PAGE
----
He has been on the bench once, unused in the EFL Cup loss to Leicester, and has only played once for the U23s themselves.
With 18 months left on his contract, it’s time to take whatever offer is on the table.
Ben Woodburn: 5
There were early suggestions Woodburn could be on the move to get game time, but an appearance on the bench against Burnley and the possibility of one or two of the above departures may scupper those plans.
Woodburn can fill several roles: creative midfielder, inside forward and second striker.
That kind of versatility is not only useful, it increases the likelihood of his involvement at some point.
And at his age, it could still be more worthwhile training around the seniors and playing five times than playing 20 matches for a terrible Championship club.
Naby Keita: 6
The Keita deal is done of course, but that’s to bring him to Anfield in the summer. What about bringing it forward?
It’s hit and miss, it really is. RB Leipzig don’t need to cave for any reason and they have a fight on their hands for a top-four finish.
Yes, they’re out of the Champions League, but that’s not the only objective.
How much more are Liverpool willing to spend on a player who is already theirs just to have him for half a season extra?
Thomas Lemar: 7
In all probability this one should be only a two or three rating…but, Coutinho.
If the Brazilian goes, Liverpool need a replacement, a scheming and inventive runner from the attacking midfield lines who can play from the left of the attack or deeper, centrally.
Lemar ticks all those boxes as well as a few more—set pieces, the ability to beat men—and the Reds have concrete interest.
He could be one of the most realistic replacements if the No. 10 shirt becomes available.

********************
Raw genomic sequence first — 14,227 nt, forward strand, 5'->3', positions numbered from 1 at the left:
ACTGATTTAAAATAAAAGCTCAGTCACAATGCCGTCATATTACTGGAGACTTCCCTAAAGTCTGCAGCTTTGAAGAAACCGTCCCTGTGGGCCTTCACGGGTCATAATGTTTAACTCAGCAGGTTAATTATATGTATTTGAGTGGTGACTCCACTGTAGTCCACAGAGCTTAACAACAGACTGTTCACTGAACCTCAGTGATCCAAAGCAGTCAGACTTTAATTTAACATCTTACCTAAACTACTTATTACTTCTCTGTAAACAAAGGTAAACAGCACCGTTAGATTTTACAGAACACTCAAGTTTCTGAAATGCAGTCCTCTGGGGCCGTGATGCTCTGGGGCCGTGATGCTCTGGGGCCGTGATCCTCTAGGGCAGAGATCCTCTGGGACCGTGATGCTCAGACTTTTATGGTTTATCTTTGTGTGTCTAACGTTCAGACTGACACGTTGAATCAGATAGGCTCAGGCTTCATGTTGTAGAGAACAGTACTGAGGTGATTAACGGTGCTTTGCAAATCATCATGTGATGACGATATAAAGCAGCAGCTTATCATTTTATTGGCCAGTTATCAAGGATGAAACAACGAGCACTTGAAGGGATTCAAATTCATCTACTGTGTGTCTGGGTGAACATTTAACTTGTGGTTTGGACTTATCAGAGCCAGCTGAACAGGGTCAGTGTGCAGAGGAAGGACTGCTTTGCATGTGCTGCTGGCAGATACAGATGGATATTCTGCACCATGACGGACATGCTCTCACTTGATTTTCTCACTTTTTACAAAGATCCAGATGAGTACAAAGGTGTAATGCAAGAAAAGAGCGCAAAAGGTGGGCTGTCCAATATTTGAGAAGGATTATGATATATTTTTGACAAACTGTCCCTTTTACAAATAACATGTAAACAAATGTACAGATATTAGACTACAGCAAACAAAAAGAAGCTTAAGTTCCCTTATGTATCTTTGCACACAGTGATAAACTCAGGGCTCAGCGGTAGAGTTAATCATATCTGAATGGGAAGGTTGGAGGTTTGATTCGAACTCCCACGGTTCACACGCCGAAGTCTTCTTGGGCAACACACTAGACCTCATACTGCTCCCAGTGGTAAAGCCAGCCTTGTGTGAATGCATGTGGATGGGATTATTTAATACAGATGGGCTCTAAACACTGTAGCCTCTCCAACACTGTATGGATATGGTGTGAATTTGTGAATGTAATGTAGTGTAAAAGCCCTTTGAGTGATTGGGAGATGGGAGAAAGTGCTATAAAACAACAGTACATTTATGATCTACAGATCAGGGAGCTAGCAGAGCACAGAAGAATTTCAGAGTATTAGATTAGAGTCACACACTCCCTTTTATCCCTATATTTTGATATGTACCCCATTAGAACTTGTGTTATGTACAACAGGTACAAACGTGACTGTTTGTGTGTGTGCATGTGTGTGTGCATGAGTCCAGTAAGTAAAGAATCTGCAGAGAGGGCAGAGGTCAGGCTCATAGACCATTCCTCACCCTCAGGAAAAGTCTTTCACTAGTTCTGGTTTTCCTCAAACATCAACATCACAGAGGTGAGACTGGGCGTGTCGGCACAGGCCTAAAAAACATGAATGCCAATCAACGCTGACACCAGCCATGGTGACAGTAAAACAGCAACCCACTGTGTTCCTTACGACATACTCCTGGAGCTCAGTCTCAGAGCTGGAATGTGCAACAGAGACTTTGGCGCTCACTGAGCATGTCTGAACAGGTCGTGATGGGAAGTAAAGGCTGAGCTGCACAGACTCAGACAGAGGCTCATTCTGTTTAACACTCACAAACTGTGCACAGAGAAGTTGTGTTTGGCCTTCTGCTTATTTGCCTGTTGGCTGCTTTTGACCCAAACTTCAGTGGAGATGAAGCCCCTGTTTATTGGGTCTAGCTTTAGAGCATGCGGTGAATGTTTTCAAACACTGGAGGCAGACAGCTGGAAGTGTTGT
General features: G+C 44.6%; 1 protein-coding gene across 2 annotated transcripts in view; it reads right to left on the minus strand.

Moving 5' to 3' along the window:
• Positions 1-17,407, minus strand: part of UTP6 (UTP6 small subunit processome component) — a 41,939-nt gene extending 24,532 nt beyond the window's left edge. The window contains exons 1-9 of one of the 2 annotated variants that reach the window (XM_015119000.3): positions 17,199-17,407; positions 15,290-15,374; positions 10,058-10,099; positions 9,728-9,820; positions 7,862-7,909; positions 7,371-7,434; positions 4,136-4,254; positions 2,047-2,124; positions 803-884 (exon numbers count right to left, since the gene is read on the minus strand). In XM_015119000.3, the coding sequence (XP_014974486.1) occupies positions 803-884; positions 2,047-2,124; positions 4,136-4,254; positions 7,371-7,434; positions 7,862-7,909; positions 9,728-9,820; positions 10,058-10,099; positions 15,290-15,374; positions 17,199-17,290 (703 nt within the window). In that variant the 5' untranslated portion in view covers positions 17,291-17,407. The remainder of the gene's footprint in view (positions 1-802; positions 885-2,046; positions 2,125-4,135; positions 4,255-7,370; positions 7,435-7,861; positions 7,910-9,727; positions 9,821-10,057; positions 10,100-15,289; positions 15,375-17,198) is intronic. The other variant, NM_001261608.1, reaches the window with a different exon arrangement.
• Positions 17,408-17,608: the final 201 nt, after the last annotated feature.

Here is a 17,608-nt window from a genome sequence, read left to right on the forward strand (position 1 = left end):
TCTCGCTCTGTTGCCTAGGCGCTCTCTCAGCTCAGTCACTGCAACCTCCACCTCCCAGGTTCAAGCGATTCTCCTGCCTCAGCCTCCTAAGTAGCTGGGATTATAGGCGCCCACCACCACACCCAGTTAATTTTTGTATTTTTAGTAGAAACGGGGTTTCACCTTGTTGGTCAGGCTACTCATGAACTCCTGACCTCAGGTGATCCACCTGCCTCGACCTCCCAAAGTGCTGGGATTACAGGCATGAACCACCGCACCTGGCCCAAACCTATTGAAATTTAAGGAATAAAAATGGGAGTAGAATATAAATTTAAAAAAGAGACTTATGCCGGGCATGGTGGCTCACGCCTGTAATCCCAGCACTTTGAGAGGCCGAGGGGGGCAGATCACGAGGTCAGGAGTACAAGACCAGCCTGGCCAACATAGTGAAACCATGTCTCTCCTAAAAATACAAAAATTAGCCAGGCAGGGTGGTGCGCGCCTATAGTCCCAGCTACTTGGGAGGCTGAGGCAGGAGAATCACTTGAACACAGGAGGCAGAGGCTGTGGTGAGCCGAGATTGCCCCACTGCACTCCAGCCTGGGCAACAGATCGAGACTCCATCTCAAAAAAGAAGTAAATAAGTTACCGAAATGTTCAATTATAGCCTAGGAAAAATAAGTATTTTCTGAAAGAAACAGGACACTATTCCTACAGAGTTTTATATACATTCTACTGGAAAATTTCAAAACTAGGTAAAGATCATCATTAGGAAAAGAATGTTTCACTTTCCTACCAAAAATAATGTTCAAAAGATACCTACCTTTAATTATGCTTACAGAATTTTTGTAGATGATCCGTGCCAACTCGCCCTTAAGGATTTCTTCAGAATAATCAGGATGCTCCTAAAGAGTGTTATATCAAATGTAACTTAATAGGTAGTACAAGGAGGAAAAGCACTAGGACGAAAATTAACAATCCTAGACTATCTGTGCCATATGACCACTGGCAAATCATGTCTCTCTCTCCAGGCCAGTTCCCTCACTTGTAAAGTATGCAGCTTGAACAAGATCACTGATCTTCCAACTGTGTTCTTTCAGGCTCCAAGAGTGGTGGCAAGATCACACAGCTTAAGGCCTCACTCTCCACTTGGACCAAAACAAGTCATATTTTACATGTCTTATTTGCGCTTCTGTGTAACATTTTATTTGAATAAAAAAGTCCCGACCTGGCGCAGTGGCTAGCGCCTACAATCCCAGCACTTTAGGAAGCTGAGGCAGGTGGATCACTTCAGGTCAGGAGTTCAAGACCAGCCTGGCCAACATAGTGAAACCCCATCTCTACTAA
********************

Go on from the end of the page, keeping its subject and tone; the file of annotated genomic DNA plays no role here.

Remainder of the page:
Leon Goretzka: 3
It’s a saga which will be ongoing for months yet in all probability.
Goretzka is out of contract at Schalke in the summer, so the ball is entirely in his court: he can wait and see what offers come up, and indeed how S04 fare in the Bundesliga this season.
The chances of the Reds snaring him in January are almost non-existent, and even for the end of the season must still be considered unlikely.
Julian Draxler: 2
If Lemar is at least plausible and Goretzka is unlikely, then Julian Draxler is straight-up not happening.
For starters, he’s a regular for Paris Saint-Germain, a key player this season both domestically and in Europe, playing centrally or wide as required.
Quite like Coutinho, indeed, except already on the verge of winning titles at his club.
There’s no reason for PSG to sell, nor for Draxler to leave, nor indeed for the many rumours surrounding him moving to the Premier League to exist.
Manuel Akanji: 8
If the Reds do dip back into the market in a non-Coutinho related manner, it may well be to strengthen for now and the future.
Central defender Akanji has been hotly tipped to make the switch to the Reds from Basel and the 22-year-old would perhaps benefit from having the first half-season to ease his way into Premier League life.
Depth isn’t the issue at centre-back after signing Van Dijk, but his long-term partner is yet to become clear.
Sign Akanji and perhaps there’s an inkling of Klopp’s thoughts for next season and beyond.
Stefan de Vrij: 1
Forget it. De Vrij, like Goretzka, still has a contract situation to sort out—and it’s clear that this will rumble on and on for months yet.
Then there are other suitors to consider, as well as the fact the Reds have just lashed out £75 million on a new centre-back.
It’s simply not the first priority at this stage and a battle for another Dutch defender’s signature seems extremely improbable.